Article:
The first sizable telcos reported 3Q17 earnings this morning: Verizon and Rogers. Both can point to reassuring bottom line results. For the 9 months ended September, operating & net margins improved year-over-year, as did earnings per share. Rogers’ EPS through September was C$2.66, up 24% YoY, while Verizon’s $2.80 EPS for the same period was up 32% YoY. The results contain some negatives, too; some company-specific, but some illustrative of broader market challenges.
Wireless not always a growth driver
Rogers was an early mover in Canada’s LTE market, and continues to grow its postpaid subscriber base: 8.8M in September 2017, up 3.3% from 3Q16. That 8.8M amounts to roughly 25% of Canada’s population. Wireless revenue growth this year has averaged 5% YoY. The company’s operating margins are reliably in the 40-50% range; in 3Q17, the figure of 47.9% was up a bit from 47.1% in 3Q16. What helps keep the margins high are stable ARPUs and fairly low churn. Rogers’ blended (postpaid + prepaid) wireless ARPU for the year so far is C$61.94, up just under 3% from the 2016 period. Churn in retail postpaid is 1.11% so far this year, down a bit from 1.19% YoY.
Verizon, also a first mover in the US’ LTE market, retains high operating margins in its wireless division: 46.2% for 3Q17, from 44.9% in 3Q16. However, core service revenues are falling: $47.2B in wireless service revenues for 1-3Q17, down 6% YoY. Total wireless division revenues also fell, by a more modest 3.1%. The difference is equipment. Verizon regularly charges more in “cost of equipment” than it books in equipment revenues; that’s not changing. However, Verizon closed the gap significantly in 2017. The implicit loss (or subsidy) from its wireless device sales was $2.4B YTD17, down from $3.1B in 1-3Q16. This narrowing may not be sustainable. New device releases and sales/distribution strategies can often lead to spikes in equipment subsidies.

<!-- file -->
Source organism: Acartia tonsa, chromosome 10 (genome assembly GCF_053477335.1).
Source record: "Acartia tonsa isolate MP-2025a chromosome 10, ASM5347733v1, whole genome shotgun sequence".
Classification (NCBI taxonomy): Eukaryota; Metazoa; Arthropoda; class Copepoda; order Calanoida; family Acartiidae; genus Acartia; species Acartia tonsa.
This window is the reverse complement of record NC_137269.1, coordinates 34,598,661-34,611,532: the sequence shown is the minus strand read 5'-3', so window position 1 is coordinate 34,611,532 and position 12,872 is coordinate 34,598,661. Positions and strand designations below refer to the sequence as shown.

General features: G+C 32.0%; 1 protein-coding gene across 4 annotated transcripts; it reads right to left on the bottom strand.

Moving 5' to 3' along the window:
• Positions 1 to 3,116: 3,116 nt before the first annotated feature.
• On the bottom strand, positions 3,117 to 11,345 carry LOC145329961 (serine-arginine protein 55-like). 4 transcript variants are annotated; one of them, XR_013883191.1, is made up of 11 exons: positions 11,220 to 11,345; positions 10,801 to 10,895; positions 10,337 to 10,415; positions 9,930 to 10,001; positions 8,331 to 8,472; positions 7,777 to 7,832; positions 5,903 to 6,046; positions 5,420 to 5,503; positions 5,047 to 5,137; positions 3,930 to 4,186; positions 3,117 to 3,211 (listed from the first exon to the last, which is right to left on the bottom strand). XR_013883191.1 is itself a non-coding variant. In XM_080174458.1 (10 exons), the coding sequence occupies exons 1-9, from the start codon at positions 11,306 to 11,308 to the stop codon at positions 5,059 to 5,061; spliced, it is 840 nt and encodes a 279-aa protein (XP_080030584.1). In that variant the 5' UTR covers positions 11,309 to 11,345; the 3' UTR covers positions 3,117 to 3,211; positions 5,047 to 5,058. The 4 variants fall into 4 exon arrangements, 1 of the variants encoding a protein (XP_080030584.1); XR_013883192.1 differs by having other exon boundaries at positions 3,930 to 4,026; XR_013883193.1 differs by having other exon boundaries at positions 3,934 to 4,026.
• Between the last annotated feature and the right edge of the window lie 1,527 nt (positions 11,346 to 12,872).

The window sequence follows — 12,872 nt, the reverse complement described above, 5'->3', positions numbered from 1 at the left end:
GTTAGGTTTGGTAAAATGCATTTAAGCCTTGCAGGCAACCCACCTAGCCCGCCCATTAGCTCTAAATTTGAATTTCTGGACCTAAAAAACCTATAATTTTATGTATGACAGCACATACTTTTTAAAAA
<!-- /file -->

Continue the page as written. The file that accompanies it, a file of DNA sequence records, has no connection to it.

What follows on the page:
On the plus side, nearly 95% of Verizon’s subscribers are on smartphones (from 93% a year ago). Churn also remains low at Verizon: for the high value retail postpaid segment, Verizon’s churn was 1.02% so far this year, essentially unchanged from the 0.98% in 1-3Q16.
Cord cutters and OTT
Wireline accounts for about 30% of revenues at Verizon, and 25% at Rogers (over a cable network). Like most big incumbents with fixed access networks (PSTN or cable TV), both offer video platforms combining voice, data & video over an operator-provided CPE. To do this, they’ve invested heavily in network upgrades, workforce training, and sales & marketing over the last 5+ years.